This show saw (heard?) the debut of three new songs:  the multi-rhythmed “Tiger”, Doug’s new piece “Realm of Souls”, which was beyond lilting, and “What’ll I Do”, which capped the first set with Phyllis in glory.  In the second set they waxed sentimental, doing an amusing a capella version of “Georgie Porgie”, which, it turns out, was the first piece they sung together publicly way back when, for a show at Laurie’s daughter’s grade school.  They also thrilled everyone with an ungodly lovely version of “Make Love Not War”, and charmed me in particular with a dedicated song, “You’d Be So Nice to Come Home To”, which is, of course true.  Ha ha.  All in all a thoroughly joyous evening, which was really all I’d expected.  And to be carried, for that they do, they carry you like a silk siren into true human rooms.

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We think of days past and of days to come, and fill them with flashes of faces and hands, with yearning and doubts and allays.  We think.  And the static builds, and the flesh replies, until nigh on a charge from the world we are shocked.  Do we need to wait for the shock to relieve the rub, or can we snap the spark ourselves and dive into charge with a worldward glee?  Do we need all that thinking to hail and proceed?  They say a nice long shower is the great deionizer, and gives the mind the time to find itself again.  I think I’ll take one.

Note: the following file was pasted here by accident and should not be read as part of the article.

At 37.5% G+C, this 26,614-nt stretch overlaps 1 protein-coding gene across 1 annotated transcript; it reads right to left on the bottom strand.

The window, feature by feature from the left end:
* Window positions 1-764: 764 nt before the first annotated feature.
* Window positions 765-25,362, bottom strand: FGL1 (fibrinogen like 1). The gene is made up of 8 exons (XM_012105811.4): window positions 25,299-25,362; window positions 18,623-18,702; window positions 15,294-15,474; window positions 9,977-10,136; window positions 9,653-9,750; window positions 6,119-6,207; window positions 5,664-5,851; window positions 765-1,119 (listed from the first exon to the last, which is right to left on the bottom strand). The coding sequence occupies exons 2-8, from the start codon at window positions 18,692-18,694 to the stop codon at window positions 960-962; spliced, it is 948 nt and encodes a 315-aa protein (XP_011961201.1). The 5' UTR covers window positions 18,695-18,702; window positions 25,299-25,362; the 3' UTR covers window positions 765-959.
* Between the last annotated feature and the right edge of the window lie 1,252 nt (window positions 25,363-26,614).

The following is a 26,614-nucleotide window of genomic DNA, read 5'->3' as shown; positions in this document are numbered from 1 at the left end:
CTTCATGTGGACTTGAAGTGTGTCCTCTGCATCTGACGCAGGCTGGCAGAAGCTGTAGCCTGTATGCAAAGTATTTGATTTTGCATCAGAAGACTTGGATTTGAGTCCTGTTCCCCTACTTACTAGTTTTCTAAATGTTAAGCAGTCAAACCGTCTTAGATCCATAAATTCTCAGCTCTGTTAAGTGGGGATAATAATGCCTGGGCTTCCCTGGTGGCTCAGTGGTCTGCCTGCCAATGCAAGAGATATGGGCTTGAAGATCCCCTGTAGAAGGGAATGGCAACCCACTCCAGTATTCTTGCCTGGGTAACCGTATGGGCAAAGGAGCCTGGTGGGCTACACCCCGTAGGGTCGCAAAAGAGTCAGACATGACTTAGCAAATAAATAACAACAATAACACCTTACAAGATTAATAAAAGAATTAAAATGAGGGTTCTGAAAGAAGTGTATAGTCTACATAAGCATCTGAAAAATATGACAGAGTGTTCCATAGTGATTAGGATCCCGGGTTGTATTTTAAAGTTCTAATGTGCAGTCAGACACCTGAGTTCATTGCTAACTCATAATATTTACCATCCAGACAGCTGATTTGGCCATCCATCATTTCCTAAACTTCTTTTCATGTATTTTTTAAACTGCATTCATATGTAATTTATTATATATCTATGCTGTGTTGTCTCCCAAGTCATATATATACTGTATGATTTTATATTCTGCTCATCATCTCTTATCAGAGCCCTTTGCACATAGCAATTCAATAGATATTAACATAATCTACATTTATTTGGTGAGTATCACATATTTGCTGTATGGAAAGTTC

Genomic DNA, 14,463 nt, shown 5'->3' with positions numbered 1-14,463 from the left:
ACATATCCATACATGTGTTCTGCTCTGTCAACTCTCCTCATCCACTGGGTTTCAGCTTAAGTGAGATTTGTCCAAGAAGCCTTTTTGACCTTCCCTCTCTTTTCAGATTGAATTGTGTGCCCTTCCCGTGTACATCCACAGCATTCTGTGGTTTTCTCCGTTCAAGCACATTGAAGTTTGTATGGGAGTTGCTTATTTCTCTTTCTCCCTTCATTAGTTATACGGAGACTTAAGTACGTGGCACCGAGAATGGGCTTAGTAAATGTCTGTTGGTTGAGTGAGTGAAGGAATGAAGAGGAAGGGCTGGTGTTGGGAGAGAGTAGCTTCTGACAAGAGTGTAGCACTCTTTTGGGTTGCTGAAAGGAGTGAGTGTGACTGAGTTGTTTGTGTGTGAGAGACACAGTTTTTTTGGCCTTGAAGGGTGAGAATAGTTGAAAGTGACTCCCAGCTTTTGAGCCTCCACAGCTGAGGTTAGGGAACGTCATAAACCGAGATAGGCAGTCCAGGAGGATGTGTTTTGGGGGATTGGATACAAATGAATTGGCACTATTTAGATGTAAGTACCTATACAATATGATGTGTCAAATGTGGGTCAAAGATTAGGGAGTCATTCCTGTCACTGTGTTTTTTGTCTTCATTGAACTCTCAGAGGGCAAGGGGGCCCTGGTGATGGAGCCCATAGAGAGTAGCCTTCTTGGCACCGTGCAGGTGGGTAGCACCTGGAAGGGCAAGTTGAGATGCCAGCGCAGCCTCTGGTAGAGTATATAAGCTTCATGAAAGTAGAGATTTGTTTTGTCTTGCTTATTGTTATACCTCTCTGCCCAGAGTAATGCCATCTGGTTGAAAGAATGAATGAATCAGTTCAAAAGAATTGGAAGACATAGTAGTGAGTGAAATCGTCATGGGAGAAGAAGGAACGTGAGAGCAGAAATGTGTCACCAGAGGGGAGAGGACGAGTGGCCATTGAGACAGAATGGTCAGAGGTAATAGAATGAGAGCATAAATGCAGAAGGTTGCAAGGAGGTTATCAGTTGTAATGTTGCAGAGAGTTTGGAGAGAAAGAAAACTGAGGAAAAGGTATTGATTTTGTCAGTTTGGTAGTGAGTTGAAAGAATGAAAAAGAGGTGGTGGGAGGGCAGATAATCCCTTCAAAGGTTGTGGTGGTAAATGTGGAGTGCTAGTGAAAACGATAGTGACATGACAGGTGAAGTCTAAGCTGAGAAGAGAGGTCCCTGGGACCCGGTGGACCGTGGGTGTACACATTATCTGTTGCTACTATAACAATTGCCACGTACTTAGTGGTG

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COMMENT  ::  It’s neigh on a year since I started this site and this anti-blog, and boy is there still a lot to build and a lot to write.  I’ll continue post here every month, nearabout the 1st, both tidbits to let folks know what I’ve been up to, and smidgens of funsy prose that spark my whim.  And though I do maintain the purpose of the posts is praxis (O my swineherd!), I do occasionally wonder if anyone does check in to tip a pint or two o’ text.  So to sate my curiosity (and likely kill the cat), if you are reading this, would you mind dropping me a note to let me know?  No comments required, no critique, just an ever-so-brief Yes I glanced yer frickin’ site.  I would be much obliged, and I am.

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It’s just a random day and still the world is changed. As if it wouldn’t.  Bricks fall, seams split, a loved one leaves the room.  So often we have drank our cockeyed full and yelled at sky, Leave, O Dismal Past!  How about this:  Let’s celebrate tides, a winsome breeze, new leaves in the spring, a song you’ve never heard.  Leave static to the fearful ones and give the night to joy.  Sure flesh will sting, and heart may plod upon the hour, but that doesn’t mean I won’t wish you splendid many months and many days.  And I do.  Eat ginseng.  Arise and play.

Happy Year,
Richard